What CMHC‘s 15 per cent rate increase means for buyersMarch 7, 2014
Canada Mortgage and Housing Corp., the federal agency that insures mortgages, is raising its rates by an average 15 per cent on May 1.
Although this is not good news for homebuyers since it will add to the cost of many purchases, the overall impact isn’t disastrous.
If you have less than 20 per cent for a down payment, you must obtain mortgage insurance, either through CMHC or a private insurer such as Genworth Canada or Central Guaranty. The cost is typically added to your mortgage and paid over the 25 year amortized term.
The reason for mortgage insurance is that banks would likely not lend money to people who, for example, only have 5 per cent for a down payment, unless the mortgage is insured. CMHC essentially guarantees the loan to the bank so that if the borrower defaults and the property is sold at a loss, CMHC pays the difference. CMHC claims that they need to raise the premiums so that they have more cash in case more consumers default in the future.
For example, if you have a 5 per cent down payment today and want to borrow $300,000, the cost of mortgage insurance is 2.75 per cent or $8,250. You do not pay this up front. Instead, it is added on to your mortgage, so you would borrow a total of $308,250. Under the new rules, the rate would increase to 3.15 per cent, or $9,410, so you would borrow of $309,410 to net the same $300,000.
If you took a 5 year mortgage at 3.49 per cent interest today, your monthly payment would rise from $1,537 per month, to $1,543. This is an increase of $6 per month.
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As expected, on March 5, 2014
, the BANK OF CANADA
announced that it was maintaining its target for the overnight rate at one per cent. The Bank Rate is correspondingly one and a quarter per cent and the deposit rate are three quarters of a per cent.
The fundamental drivers of growth and inflation in Canada continue to strengthen gradually, as anticipated. With inflation expected to be well below target for some time, the downside risks to inflation remain important. At the same time, the risks associated with elevated household imbalances have not materially changed. The Bank judges that the balance of risks remains within the zone for which the current stance of monetary policy is appropriate and therefore has decided to maintain the target for the overnight rate at 1 per cent. The timing and direction of the next change to the policy rate will depend on how new information influences this balance of risks.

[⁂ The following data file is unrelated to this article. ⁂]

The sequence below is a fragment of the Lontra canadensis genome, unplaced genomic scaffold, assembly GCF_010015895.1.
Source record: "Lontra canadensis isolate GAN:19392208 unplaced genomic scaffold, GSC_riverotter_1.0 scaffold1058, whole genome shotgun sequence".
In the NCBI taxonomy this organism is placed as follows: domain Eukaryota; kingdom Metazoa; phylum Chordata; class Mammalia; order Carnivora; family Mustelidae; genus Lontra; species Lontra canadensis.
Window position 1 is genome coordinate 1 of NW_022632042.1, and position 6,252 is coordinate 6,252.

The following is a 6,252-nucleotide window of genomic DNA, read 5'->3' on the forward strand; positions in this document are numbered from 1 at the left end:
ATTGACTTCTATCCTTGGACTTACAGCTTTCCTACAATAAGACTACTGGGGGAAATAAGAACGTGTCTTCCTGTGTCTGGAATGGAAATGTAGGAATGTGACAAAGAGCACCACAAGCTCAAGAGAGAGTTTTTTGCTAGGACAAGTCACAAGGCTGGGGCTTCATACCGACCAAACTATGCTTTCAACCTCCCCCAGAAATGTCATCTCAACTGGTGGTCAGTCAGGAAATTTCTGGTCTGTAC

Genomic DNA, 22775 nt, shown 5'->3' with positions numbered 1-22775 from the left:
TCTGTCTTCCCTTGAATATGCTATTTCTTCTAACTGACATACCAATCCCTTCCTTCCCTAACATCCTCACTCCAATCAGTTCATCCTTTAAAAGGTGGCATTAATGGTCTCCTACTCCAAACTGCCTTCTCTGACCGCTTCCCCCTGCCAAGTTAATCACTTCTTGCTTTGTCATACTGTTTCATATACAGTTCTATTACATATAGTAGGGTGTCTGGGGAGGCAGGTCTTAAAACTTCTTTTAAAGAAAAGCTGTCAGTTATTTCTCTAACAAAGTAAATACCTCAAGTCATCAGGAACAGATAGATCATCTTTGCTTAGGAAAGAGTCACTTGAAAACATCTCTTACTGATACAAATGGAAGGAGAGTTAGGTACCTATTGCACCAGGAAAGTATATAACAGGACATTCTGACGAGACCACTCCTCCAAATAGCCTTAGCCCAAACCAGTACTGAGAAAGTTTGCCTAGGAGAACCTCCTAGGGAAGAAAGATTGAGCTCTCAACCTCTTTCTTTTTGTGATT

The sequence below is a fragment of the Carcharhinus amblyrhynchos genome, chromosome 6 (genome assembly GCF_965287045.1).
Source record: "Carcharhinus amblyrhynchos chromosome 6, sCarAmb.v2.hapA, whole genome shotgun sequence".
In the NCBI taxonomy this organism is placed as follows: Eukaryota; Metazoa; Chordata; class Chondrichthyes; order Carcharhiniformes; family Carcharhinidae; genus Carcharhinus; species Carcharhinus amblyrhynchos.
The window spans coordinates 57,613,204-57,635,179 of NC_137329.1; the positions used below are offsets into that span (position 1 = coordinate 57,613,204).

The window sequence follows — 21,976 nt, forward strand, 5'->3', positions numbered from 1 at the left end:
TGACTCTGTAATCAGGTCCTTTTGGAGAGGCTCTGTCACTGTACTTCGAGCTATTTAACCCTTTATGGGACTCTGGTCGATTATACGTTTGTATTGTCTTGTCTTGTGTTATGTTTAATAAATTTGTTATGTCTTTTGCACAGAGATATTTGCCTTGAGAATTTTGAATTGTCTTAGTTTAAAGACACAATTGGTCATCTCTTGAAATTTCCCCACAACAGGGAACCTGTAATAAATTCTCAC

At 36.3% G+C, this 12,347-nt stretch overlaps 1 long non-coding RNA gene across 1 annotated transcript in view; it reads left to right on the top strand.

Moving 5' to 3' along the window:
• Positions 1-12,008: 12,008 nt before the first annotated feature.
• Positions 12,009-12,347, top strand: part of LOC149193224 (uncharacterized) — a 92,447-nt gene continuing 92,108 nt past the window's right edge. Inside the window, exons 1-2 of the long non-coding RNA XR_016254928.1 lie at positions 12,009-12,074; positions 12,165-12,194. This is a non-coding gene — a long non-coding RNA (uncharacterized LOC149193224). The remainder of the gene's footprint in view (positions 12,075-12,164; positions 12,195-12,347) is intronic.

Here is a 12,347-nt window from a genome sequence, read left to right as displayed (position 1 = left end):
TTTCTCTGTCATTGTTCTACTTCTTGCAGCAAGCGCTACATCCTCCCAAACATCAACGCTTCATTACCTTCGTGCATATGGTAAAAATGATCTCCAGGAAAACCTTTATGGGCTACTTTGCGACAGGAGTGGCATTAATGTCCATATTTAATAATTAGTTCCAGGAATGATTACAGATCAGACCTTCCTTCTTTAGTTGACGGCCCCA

The financial institutions will also keep their Prime Lending rate at 3%. With falling bond yields some of the financial institutions lowered their fixed rates and a 5 year fixed term is now around 3.29%; whereas variable rates continue to remain steady with 5 year discounted variable rates at Prime -.50%.
The next Bank of Canada Rate Announcement will be on, April 16, 2014.
To discuss your personal situation, contact one of our Mortgage Agents
Banks show restraint on mortgage rates one year after Flaherty's warningMarch 3, 2014
A year after being admonished for cutting mortgage rates too aggressively, banks are demonstrating a new, self-imposed restraint.
In March, 2013, Bank of Montreal dropped its five-year mortgage rate to 2.99 per cent, spurring Manulife Bank to follow suit as the all-important spring housing season kicked off.
Enraged because he had been trying to slow the market, Finance Minister Jim Flaherty intervened, criticizing lenders who slashed rates and publicly praising those who held pat. It was the second year in a row that a mortgage-rate war kicked off as spring approached.
This year, there is little evidence of a similar battle for market share. Mortgage rates typically follow five-year bond rates, but while bond yields are falling, banks are demonstrating little eagerness to engage in a race to the bottom for mortgage customers.
While some lenders are cutting rates, the big banks are staying well above the 3-per-cent threshold that triggered Mr. Flaherty’s ire. The lowest five-year fixed mortgage rate offered by a Canadian bank is now 3.49 per cent.
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Globe & Mail